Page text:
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Conventional Wisdom: I Am Providence by Nick Mamatas


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Conventional Wisdom: I Am Providence by Nick Mamatas


Published on August 9, 2016

Ahead of Ian McEwan’s literary nasty Nutshell, a fable of infidelity readers will only be able to experience from the perspective of a foetus, I Am Providence proffers a murder mystery narrated in no small part by the victim of that very vicious killing in the moments before his failing brain cracks and crumbles like “a sponge drying in the sun.”

Panos Panossian is an utterly insufferable author of Lovecraftian lore, so it’s either fitting or simply suspicious that he meets his maker on the first day of the annual Summer Tentacular. “Providence’s premiere literary conference about pulp-writer, racist, and weirdo Howard Phillips Lovecraft” features, funnily enough, “a veritable ‘Who’s That?’ of horror fiction,” including one Colleen Danzig. A newcomer to mythos mania with just a few short stories to her name, she was set to share a room with Panossian, but when the con goes on despite his death, Colleen decides to determine just whodunnit. After all, “if anything is possible, then yes, an untrained writer could find a murderer.”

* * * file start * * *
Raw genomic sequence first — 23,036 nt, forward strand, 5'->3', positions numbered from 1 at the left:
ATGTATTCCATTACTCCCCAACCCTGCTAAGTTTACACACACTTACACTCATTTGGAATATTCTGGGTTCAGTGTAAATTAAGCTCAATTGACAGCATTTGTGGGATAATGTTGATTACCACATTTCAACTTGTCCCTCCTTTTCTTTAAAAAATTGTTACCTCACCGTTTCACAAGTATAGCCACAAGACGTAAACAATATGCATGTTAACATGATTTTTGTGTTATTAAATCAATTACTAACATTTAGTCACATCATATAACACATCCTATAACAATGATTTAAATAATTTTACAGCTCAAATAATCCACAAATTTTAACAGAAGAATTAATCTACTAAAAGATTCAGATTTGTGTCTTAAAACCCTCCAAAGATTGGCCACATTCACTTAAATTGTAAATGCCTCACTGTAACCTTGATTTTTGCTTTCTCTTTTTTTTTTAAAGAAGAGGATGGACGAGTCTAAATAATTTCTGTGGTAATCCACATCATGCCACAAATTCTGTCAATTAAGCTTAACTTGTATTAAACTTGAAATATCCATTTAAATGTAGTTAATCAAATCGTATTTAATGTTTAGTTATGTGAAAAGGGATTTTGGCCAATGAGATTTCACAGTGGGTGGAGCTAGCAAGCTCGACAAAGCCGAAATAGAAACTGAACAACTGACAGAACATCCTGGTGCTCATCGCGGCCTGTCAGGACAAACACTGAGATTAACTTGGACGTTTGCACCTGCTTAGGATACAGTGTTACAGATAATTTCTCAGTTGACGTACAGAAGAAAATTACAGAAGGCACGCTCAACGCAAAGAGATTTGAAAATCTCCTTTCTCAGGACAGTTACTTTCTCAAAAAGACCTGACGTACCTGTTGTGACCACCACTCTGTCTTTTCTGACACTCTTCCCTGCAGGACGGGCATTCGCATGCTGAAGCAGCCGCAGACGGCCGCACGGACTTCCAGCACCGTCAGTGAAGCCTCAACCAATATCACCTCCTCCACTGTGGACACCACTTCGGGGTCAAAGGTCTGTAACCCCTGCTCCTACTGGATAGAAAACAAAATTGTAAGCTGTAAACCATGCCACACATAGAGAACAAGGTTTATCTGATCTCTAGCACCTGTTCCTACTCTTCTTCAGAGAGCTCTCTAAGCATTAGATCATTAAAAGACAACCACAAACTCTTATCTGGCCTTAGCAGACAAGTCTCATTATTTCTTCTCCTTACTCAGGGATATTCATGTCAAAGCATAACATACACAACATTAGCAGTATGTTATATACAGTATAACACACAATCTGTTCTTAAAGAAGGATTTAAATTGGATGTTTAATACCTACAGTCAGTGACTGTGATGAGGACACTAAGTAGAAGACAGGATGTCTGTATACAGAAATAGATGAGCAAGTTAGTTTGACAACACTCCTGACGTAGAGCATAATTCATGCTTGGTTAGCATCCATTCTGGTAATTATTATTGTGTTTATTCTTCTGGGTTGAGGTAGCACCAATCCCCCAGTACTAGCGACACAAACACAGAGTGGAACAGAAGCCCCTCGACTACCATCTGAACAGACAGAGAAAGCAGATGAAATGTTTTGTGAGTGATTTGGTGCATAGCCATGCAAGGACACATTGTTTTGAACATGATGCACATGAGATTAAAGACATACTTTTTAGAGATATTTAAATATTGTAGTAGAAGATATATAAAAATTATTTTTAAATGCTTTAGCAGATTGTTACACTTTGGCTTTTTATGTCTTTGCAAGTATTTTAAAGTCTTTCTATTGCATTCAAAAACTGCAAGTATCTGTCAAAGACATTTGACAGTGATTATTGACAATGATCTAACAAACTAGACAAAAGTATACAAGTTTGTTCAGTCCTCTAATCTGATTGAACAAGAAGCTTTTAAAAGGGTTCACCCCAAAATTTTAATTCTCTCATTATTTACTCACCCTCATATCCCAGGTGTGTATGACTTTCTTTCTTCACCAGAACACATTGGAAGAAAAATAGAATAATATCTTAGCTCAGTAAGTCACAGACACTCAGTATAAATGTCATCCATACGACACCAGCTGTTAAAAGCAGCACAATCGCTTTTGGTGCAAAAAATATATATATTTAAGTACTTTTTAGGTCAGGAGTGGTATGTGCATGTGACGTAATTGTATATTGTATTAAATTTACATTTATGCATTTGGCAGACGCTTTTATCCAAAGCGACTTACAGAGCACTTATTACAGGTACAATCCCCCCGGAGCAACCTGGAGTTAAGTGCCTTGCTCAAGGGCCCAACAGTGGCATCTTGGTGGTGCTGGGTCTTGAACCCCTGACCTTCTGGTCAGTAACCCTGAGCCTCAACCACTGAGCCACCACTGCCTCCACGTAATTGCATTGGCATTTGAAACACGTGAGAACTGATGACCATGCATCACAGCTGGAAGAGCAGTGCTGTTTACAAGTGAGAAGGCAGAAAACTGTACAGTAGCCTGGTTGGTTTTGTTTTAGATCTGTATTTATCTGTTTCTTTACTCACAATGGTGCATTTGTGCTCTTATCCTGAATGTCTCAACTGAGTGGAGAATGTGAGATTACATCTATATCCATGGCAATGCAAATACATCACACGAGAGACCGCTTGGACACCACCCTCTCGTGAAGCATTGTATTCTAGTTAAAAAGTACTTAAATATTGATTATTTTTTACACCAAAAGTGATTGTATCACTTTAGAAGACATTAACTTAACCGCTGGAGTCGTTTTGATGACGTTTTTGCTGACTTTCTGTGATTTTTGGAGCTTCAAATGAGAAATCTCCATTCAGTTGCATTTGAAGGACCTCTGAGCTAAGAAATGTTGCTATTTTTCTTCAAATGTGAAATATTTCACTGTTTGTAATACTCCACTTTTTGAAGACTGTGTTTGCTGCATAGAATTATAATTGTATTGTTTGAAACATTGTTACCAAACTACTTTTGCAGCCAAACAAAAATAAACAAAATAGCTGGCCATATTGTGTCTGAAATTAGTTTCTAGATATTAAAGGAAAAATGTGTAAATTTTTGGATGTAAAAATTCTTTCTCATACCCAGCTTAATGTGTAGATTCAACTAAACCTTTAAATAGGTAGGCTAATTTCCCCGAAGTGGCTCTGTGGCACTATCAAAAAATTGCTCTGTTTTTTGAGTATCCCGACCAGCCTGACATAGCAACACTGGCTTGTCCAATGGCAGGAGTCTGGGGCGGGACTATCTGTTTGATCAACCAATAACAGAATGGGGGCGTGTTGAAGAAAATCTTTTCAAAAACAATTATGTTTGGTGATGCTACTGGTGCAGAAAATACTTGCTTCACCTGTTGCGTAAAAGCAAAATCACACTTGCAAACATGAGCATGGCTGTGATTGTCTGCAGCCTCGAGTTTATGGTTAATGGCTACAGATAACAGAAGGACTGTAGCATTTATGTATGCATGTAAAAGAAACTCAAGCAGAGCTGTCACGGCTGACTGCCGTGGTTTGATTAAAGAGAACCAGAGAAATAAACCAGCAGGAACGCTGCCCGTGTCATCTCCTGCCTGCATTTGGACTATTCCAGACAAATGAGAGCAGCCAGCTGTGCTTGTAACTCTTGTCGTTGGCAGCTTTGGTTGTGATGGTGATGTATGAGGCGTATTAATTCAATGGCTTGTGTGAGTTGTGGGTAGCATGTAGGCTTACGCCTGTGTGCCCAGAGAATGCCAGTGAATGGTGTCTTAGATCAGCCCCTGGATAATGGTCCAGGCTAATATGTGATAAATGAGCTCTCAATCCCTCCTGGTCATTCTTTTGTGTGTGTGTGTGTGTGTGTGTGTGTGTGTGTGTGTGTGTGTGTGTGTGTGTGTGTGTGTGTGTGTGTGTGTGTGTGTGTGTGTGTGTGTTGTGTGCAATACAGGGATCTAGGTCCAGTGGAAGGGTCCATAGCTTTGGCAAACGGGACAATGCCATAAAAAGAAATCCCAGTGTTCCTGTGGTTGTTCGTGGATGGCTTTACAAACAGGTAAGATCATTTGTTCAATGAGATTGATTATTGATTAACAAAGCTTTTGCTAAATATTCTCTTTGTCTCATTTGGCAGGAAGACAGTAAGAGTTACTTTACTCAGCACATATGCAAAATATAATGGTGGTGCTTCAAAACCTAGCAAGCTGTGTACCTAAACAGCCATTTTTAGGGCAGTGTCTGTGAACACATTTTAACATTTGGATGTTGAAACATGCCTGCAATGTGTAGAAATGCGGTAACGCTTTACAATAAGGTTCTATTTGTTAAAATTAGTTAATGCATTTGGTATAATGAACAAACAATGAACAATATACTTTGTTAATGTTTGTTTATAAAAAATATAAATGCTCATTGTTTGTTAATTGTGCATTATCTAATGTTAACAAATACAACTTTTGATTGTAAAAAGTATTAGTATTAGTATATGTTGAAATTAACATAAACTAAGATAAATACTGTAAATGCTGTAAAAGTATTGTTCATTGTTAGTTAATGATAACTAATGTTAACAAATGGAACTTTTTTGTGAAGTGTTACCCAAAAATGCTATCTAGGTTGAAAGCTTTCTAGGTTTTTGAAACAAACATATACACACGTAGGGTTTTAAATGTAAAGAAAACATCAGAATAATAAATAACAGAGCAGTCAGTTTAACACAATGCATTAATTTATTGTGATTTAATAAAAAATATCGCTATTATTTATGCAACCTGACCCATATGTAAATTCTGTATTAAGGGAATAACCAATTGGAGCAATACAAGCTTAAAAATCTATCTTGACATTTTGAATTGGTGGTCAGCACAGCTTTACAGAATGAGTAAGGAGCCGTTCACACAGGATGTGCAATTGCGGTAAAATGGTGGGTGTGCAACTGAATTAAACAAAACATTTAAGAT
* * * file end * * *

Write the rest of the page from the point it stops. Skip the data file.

Not just a murderer, but a mutilator too, because to add insult to injury, the killer, whoever he or she may be, purloined poor Panossian’s face in addition to his future.

Singularly sickening as the murder this mystery revolves around is, if the truth be told, there’s no shortage of suspects in Nick Mamatas’ scathing portrayal of Lovecraftian fandom:

The Tentacular was a strangely aggressive environment—writers jockeying for position, people bellowing at one another, men sneering at women out of some abject simultaneous attraction and repulsion. It was high school all over again, except that all the kids with a measure of social intelligence were at the homecoming dance and the kids left behind were the meatheads, glue-sniffers, nerds, and minor league bullies. Geeks who liked to show off their knowledge of esoteric subjects, the more repulsive, the better.

That last—”the more repulsive, the better”—may well have been Mamatas’ mantra whilst working on I Am Providence, because it is, if not a horrid novel, then a novel of horridness. Almost all of its characters are creeps, not least Colleen, who is so cavalier and careless in her pursuit of the truth that she points the finger at pretty much everyone she meets, such that it’s no wonder she hasn’t made a great many friends by the end.

Not that anyone would want friends like these. Other than R. G. and maybe Ms. Phantasia’s acolyte Chloe, the Tentacular’s other attendees don’t read like real people. Rather, they come across as embodiments of the most repellent elements of clique culture. In the way that they treat one another they’re dismissive and demeaning; in the way that they treat outsiders—even the keen ones like Colleen—they’re insular and indignant. No one is nice. No one is welcoming. No one is intelligent or generous or genuine.